Slides and videos from our February 2024 research update for Artificiality Pro
Working with AI requires seeing beyond automation to amplification. If society chooses to complement strengths between humans and machines, more dynamic partnerships become possible.
- The story of prosperity in an AI age depends on whether we use AI to complement or compete with human skills, and how we define knowledge discovered by machines.
- Cultural factors determine if AI leads to shared prosperity through productivity gains or zero-sum competition over declining careers. Economic growth requires productivity growth.
- The dominant narrative that AI inevitably lifts productivity overlooks complex realities. A bias for automation for efficiency underestimates context and neglects the human contribution that resist capture by automation.
- If adopted as a collaborative tool rather than replacement, AI can create new areas of human expertise to mitigate skill saturation. The goal should be to focus on having AI tackle previously unsolvable and emergent problems.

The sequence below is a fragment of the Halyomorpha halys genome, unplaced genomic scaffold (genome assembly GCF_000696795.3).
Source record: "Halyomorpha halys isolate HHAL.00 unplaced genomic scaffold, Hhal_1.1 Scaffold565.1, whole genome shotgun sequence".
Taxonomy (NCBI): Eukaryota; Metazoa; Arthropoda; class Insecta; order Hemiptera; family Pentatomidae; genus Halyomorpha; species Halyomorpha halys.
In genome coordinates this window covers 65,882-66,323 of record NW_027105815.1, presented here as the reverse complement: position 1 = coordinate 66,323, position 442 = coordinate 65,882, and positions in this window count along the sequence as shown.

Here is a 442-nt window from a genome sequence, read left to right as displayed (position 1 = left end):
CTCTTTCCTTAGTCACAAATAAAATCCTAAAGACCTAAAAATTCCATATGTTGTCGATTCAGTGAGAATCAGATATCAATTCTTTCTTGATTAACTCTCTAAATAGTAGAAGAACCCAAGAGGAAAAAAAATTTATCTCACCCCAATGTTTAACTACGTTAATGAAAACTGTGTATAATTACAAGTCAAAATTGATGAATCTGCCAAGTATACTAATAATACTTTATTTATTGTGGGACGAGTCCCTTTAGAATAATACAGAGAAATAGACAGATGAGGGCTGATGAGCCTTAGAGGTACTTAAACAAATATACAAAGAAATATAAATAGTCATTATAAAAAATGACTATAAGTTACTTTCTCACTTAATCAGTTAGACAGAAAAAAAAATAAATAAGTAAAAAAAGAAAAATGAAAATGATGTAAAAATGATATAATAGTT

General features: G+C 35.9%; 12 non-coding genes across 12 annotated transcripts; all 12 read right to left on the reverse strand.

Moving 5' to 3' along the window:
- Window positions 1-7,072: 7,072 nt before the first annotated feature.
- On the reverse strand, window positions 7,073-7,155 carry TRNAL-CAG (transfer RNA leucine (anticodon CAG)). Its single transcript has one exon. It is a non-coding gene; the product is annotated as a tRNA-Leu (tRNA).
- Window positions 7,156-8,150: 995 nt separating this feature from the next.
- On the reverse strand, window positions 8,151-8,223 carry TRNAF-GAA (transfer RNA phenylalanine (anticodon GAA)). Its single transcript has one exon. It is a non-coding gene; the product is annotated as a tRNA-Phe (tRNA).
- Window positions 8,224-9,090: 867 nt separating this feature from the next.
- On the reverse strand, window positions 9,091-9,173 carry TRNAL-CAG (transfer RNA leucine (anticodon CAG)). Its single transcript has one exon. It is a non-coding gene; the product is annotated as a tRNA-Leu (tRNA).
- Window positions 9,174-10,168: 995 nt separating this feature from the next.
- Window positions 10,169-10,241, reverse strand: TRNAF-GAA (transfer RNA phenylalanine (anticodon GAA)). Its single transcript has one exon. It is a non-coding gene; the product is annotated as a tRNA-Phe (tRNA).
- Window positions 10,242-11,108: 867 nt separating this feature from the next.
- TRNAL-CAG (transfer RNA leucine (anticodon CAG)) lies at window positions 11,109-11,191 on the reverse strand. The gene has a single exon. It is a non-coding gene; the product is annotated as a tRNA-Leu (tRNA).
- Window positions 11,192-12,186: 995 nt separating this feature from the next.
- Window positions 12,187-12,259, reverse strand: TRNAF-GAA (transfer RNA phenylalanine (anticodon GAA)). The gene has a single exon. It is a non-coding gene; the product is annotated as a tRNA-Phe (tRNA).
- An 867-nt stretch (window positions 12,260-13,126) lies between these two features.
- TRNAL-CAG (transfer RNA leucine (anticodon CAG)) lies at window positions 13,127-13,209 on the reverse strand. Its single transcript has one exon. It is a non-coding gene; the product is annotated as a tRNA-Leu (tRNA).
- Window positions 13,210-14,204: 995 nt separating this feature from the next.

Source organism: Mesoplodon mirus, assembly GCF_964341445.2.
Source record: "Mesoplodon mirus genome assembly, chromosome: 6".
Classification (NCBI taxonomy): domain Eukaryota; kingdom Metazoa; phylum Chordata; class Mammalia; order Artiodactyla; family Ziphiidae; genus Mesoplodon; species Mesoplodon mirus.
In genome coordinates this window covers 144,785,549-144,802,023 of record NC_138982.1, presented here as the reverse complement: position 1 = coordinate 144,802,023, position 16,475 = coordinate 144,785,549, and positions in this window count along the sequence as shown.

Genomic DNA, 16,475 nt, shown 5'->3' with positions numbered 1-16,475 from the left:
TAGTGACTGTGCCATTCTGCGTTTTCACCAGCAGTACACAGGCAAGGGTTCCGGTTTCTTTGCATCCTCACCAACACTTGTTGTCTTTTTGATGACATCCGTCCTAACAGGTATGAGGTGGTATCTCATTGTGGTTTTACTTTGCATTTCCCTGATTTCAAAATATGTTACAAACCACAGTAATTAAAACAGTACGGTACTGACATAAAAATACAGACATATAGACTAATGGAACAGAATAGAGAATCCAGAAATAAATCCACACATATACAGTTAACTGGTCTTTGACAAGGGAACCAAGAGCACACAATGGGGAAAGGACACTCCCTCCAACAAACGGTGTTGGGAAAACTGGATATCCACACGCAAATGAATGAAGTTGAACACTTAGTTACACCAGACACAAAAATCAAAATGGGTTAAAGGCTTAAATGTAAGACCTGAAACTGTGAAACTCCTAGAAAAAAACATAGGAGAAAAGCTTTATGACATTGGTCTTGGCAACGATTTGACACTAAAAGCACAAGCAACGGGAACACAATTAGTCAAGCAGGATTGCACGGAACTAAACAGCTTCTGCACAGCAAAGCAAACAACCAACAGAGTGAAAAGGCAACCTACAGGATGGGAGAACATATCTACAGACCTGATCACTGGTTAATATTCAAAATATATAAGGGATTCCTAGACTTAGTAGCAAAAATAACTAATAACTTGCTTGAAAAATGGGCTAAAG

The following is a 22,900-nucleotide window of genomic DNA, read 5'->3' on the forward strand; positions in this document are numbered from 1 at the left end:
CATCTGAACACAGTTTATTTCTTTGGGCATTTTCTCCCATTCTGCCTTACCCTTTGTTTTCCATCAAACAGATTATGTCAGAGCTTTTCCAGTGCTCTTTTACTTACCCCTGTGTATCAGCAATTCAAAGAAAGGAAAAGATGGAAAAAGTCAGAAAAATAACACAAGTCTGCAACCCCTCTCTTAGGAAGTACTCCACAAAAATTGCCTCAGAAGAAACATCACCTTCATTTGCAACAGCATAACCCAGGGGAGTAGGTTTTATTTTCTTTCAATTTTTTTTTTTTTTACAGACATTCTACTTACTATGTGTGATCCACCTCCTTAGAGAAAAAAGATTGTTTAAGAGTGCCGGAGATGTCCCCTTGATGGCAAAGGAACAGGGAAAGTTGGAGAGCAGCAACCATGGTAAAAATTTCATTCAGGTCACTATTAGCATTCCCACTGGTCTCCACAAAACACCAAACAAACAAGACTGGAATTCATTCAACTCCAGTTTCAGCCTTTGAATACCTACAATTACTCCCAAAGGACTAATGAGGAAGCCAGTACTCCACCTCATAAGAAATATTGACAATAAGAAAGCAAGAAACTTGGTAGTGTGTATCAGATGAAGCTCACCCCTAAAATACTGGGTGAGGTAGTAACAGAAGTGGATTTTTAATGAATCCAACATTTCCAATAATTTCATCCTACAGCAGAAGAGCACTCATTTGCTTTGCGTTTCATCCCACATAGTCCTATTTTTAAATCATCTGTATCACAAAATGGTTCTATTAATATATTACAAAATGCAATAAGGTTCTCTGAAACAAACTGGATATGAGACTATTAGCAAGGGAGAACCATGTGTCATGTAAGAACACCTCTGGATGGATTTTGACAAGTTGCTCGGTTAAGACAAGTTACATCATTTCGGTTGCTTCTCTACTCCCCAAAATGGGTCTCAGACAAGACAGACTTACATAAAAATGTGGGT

- The solution requires seeing AI as amplification rather than automation, combining strengths of human reasoning and AI's high-dimensional knowledge.
The story of prosperity in an AI age remains unwritten. Yet the way we talk about AI often fixates narrowly on AI’s impact on work, asking if machines will displace human work. We believe the more pressing questions are these:
- Will we use AI to complement or compete with our core skills?
- How do we define knowledge when machines know things we can't?
- How does our culture evolve as intelligent, autonomous machines consume more of what we consider to be uniquely human capabilities?
We often think of AI as standalone agents with intelligence of their own. But it's not the only way to think about it. Psychology professor Alison Gopnik proposes reframing AI as "cultural technologies”. She thinks of generative AI as tools which harness our collective knowledge and capabilities that have accumulated over generations.
We agree. How AI helps or hinders us will depend on the culture in which it is adopted. If we collectively get this right, people may flourish with AI. What cultural factors need to align for shared prosperity rather than an outcome of zero-sum competition over dwindling career prospects in an automating world?